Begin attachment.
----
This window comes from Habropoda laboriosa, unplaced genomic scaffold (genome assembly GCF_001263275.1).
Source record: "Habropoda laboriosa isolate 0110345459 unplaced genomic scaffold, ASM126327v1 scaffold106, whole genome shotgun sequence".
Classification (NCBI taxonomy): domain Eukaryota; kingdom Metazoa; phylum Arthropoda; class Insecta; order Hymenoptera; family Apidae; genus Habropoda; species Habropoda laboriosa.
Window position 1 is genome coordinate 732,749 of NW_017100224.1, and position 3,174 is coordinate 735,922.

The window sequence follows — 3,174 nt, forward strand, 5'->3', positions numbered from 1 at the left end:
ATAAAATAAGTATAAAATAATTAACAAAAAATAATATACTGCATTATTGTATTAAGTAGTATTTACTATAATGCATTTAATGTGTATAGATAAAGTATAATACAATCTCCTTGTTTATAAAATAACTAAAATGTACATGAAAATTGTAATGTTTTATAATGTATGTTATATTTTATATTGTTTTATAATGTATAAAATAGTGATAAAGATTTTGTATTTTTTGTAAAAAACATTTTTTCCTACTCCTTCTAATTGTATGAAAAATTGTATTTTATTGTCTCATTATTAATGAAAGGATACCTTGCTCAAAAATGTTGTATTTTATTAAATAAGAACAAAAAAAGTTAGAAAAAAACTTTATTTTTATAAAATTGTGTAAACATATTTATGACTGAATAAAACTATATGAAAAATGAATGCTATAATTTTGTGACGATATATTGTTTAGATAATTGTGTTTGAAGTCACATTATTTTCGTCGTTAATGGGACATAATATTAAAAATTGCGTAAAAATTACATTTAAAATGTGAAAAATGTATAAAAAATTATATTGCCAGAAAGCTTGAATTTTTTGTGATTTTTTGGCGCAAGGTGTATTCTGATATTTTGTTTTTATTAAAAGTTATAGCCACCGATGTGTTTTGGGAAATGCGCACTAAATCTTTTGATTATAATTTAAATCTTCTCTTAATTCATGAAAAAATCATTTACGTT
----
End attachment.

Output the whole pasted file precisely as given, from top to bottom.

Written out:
This window comes from Habropoda laboriosa, unplaced genomic scaffold (genome assembly GCF_001263275.1).
Source record: "Habropoda laboriosa isolate 0110345459 unplaced genomic scaffold, ASM126327v1 scaffold106, whole genome shotgun sequence".
Classification (NCBI taxonomy): domain Eukaryota; kingdom Metazoa; phylum Arthropoda; class Insecta; order Hymenoptera; family Apidae; genus Habropoda; species Habropoda laboriosa.
Window position 1 is genome coordinate 732,749 of NW_017100224.1, and position 3,174 is coordinate 735,922.

The window sequence follows — 3,174 nt, forward strand, 5'->3', positions numbered from 1 at the left end:
ATAAAATAAGTATAAAATAATTAACAAAAAATAATATACTGCATTATTGTATTAAGTAGTATTTACTATAATGCATTTAATGTGTATAGATAAAGTATAATACAATCTCCTTGTTTATAAAATAACTAAAATGTACATGAAAATTGTAATGTTTTATAATGTATGTTATATTTTATATTGTTTTATAATGTATAAAATAGTGATAAAGATTTTGTATTTTTTGTAAAAAACATTTTTTCCTACTCCTTCTAATTGTATGAAAAATTGTATTTTATTGTCTCATTATTAATGAAAGGATACCTTGCTCAAAAATGTTGTATTTTATTAAATAAGAACAAAAAAAGTTAGAAAAAAACTTTATTTTTATAAAATTGTGTAAACATATTTATGACTGAATAAAACTATATGAAAAATGAATGCTATAATTTTGTGACGATATATTGTTTAGATAATTGTGTTTGAAGTCACATTATTTTCGTCGTTAATGGGACATAATATTAAAAATTGCGTAAAAATTACATTTAAAATGTGAAAAATGTATAAAAAATTATATTGCCAGAAAGCTTGAATTTTTTGTGATTTTTTGGCGCAAGGTGTATTCTGATATTTTGTTTTTATTAAAAGTTATAGCCACCGATGTGTTTTGGGAAATGCGCACTAAATCTTTTGATTATAATTTAAATCTTCTCTTAATTCATGAAAAAATCATTTACGTT